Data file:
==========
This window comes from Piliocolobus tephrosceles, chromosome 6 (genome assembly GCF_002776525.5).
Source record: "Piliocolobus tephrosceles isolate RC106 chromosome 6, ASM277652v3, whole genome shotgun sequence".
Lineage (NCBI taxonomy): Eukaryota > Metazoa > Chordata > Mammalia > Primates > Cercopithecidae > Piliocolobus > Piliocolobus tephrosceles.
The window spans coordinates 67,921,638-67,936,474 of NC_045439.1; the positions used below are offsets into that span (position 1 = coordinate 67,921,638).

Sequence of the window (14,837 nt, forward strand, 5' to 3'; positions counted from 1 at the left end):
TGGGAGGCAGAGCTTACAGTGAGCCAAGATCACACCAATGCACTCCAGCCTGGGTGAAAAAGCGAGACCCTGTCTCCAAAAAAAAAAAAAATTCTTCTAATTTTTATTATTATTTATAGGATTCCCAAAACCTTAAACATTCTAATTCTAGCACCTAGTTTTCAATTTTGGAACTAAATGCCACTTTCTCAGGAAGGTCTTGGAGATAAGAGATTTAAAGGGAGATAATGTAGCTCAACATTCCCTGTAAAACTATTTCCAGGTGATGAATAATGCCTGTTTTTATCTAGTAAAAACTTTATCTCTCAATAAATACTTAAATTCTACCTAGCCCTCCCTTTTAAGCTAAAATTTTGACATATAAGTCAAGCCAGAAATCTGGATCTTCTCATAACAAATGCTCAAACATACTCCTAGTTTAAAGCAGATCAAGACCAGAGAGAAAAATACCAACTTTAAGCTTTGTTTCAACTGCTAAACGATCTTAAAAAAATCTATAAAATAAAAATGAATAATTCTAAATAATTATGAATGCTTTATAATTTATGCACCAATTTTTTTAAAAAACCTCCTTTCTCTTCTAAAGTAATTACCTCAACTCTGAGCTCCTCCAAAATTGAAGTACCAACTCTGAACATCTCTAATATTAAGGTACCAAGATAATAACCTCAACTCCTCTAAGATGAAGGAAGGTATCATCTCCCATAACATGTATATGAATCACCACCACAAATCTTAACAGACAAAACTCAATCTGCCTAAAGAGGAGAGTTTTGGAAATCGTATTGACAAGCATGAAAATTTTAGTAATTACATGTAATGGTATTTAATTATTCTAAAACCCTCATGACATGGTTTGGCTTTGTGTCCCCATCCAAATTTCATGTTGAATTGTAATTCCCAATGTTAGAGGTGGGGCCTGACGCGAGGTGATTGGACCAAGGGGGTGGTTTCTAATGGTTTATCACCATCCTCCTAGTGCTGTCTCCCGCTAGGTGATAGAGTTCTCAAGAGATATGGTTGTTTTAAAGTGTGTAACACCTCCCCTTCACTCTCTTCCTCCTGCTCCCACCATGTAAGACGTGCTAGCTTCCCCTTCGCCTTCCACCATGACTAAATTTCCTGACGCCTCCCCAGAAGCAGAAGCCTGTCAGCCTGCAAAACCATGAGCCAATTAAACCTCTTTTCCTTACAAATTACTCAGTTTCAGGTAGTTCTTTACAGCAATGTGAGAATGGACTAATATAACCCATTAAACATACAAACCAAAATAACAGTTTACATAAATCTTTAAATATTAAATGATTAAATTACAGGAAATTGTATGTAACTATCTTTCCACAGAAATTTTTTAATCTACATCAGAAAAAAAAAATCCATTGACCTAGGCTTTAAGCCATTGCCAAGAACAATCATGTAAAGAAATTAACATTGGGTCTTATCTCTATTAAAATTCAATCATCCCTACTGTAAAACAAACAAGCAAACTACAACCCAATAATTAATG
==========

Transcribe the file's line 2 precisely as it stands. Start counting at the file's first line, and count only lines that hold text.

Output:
Source record: "Piliocolobus tephrosceles isolate RC106 chromosome 6, ASM277652v3, whole genome shotgun sequence".